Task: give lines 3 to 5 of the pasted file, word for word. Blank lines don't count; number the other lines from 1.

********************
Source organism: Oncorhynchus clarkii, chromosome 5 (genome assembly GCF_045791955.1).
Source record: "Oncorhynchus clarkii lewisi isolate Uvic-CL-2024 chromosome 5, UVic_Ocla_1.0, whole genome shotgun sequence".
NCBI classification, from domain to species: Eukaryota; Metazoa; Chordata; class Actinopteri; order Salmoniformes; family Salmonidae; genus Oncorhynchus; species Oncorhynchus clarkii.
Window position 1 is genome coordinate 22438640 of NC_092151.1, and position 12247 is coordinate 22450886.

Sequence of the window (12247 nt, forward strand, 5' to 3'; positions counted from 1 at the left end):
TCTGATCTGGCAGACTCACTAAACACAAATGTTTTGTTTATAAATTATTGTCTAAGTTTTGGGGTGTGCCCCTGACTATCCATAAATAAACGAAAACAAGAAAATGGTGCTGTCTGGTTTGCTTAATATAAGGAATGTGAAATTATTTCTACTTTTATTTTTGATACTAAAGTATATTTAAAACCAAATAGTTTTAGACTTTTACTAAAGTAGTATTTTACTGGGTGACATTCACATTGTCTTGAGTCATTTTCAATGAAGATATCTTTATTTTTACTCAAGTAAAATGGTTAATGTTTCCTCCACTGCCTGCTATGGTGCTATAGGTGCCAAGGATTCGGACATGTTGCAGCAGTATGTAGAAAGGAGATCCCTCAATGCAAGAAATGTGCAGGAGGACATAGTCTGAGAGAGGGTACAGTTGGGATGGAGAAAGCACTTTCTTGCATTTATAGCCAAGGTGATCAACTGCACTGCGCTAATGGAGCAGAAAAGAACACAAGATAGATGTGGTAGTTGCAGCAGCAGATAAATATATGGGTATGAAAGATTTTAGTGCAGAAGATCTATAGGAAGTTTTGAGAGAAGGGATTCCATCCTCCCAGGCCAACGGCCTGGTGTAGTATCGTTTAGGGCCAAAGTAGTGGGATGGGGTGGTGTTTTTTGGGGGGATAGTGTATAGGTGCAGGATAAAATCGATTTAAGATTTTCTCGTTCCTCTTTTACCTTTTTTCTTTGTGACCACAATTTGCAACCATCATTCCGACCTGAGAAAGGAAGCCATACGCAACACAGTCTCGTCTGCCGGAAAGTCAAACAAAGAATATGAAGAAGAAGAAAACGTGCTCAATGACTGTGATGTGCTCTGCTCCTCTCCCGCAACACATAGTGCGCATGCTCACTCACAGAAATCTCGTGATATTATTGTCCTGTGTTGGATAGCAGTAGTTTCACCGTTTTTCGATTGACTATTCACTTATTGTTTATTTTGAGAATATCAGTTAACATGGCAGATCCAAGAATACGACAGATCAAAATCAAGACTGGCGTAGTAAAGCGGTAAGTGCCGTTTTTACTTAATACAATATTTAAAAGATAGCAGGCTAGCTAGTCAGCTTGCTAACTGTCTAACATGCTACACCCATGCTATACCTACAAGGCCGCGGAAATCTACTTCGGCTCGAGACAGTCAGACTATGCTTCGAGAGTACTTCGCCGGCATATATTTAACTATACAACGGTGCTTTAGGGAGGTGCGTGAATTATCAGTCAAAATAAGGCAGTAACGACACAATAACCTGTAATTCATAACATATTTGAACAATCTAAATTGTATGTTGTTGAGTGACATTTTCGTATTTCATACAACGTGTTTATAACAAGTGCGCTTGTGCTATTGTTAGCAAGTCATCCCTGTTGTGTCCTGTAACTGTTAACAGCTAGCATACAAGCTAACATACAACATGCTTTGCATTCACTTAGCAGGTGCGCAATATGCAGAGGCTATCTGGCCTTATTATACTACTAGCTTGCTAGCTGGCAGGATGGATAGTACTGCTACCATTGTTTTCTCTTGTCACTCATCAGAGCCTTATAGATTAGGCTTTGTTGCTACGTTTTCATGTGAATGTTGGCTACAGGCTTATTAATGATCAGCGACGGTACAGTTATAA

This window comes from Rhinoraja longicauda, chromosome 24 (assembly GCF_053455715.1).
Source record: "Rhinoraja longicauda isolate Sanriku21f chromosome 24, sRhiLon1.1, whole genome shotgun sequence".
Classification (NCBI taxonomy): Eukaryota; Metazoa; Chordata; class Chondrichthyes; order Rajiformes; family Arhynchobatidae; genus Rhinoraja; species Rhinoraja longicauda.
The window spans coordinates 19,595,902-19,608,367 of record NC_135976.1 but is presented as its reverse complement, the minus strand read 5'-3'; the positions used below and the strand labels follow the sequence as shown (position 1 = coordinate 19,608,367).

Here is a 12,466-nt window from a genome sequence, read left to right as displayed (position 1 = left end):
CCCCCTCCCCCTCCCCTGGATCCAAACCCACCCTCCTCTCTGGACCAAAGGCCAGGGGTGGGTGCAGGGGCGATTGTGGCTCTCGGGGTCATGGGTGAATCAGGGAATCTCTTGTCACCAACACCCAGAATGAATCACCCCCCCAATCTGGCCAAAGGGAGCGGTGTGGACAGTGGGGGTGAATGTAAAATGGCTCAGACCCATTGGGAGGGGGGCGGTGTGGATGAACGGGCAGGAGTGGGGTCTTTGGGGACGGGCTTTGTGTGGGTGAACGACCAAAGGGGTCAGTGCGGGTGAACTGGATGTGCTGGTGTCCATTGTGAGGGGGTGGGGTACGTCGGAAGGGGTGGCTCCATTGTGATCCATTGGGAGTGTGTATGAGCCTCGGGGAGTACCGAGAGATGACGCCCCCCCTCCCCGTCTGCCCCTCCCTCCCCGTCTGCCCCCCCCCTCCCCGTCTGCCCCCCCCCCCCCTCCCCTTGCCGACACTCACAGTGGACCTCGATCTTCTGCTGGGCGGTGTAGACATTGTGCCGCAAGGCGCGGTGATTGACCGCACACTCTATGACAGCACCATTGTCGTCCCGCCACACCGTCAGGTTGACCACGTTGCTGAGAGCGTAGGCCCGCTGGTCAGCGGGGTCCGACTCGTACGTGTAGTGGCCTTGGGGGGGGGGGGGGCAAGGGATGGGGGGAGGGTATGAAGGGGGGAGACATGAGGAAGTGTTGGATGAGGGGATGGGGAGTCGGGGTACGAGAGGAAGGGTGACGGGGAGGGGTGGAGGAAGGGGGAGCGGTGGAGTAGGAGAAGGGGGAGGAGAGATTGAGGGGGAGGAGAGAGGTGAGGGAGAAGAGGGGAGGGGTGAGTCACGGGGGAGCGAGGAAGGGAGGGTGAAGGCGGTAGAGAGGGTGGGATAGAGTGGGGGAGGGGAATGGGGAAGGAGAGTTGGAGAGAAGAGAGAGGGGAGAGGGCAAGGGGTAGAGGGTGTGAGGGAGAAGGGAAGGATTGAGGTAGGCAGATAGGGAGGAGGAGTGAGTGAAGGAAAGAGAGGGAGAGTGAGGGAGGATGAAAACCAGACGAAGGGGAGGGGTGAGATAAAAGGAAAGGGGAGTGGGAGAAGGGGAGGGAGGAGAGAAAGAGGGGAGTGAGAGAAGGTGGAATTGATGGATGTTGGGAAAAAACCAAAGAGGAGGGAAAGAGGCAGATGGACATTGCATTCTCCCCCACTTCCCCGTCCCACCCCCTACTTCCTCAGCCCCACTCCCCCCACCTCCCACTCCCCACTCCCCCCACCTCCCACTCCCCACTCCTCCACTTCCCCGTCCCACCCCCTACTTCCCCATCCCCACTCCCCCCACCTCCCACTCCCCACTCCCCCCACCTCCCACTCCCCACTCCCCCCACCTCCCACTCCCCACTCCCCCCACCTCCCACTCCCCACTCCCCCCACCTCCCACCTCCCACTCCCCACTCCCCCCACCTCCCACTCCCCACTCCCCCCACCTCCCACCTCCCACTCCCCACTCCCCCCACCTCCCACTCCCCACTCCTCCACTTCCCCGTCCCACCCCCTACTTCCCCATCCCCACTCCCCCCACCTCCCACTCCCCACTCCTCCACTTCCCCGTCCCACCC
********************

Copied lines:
NCBI classification, from domain to species: Eukaryota; Metazoa; Chordata; class Actinopteri; order Salmoniformes; family Salmonidae; genus Oncorhynchus; species Oncorhynchus clarkii.
Window position 1 is genome coordinate 22438640 of NC_092151.1, and position 12247 is coordinate 22450886.

Sequence of the window (12247 nt, forward strand, 5' to 3'; positions counted from 1 at the left end):